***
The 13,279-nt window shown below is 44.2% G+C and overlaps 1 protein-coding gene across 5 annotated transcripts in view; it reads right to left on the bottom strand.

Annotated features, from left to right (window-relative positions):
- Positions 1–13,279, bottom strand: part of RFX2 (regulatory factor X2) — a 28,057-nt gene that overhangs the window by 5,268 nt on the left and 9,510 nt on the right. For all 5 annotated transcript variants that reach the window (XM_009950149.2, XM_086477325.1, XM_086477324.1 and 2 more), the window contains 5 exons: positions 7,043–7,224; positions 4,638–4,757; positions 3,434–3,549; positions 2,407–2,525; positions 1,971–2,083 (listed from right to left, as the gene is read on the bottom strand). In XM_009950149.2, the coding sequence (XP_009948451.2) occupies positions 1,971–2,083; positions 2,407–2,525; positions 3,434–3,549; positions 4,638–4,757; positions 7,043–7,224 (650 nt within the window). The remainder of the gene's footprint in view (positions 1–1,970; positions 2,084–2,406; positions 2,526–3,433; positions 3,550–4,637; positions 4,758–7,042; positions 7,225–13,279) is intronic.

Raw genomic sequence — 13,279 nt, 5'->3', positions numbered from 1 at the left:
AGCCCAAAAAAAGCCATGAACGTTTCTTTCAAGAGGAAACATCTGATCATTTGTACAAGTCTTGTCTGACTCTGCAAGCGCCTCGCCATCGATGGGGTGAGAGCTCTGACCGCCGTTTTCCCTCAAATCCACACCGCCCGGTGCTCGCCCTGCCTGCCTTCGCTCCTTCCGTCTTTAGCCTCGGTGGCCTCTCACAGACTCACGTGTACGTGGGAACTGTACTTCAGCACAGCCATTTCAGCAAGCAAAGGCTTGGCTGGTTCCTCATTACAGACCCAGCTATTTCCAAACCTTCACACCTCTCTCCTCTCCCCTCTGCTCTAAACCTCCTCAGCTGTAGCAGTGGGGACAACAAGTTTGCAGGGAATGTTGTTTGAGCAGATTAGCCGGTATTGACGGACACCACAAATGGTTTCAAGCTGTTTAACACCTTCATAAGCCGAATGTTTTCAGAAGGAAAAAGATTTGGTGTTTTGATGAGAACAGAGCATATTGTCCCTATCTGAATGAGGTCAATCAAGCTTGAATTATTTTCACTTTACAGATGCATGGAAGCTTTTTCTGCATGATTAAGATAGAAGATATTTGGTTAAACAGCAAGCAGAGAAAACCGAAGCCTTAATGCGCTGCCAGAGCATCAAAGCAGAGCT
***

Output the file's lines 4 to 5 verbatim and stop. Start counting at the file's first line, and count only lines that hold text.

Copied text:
Raw genomic sequence — 13,279 nt, 5'->3', positions numbered from 1 at the left:
AGCCCAAAAAAAGCCATGAACGTTTCTTTCAAGAGGAAACATCTGATCATTTGTACAAGTCTTGTCTGACTCTGCAAGCGCCTCGCCATCGATGGGGTGAGAGCTCTGACCGCCGTTTTCCCTCAAATCCACACCGCCCGGTGCTCGCCCTGCCTGCCTTCGCTCCTTCCGTCTTTAGCCTCGGTGGCCTCTCACAGACTCACGTGTACGTGGGAACTGTACTTCAGCACAGCCATTTCAGCAAGCAAAGGCTTGGCTGGTTCCTCATTACAGACCCAGCTATTTCCAAACCTTCACACCTCTCTCCTCTCCCCTCTGCTCTAAACCTCCTCAGCTGTAGCAGTGGGGACAACAAGTTTGCAGGGAATGTTGTTTGAGCAGATTAGCCGGTATTGACGGACACCACAAATGGTTTCAAGCTGTTTAACACCTTCATAAGCCGAATGTTTTCAGAAGGAAAAAGATTTGGTGTTTTGATGAGAACAGAGCATATTGTCCCTATCTGAATGAGGTCAATCAAGCTTGAATTATTTTCACTTTACAGATGCATGGAAGCTTTTTCTGCATGATTAAGATAGAAGATATTTGGTTAAACAGCAAGCAGAGAAAACCGAAGCCTTAATGCGCTGCCAGAGCATCAAAGCAGAGCT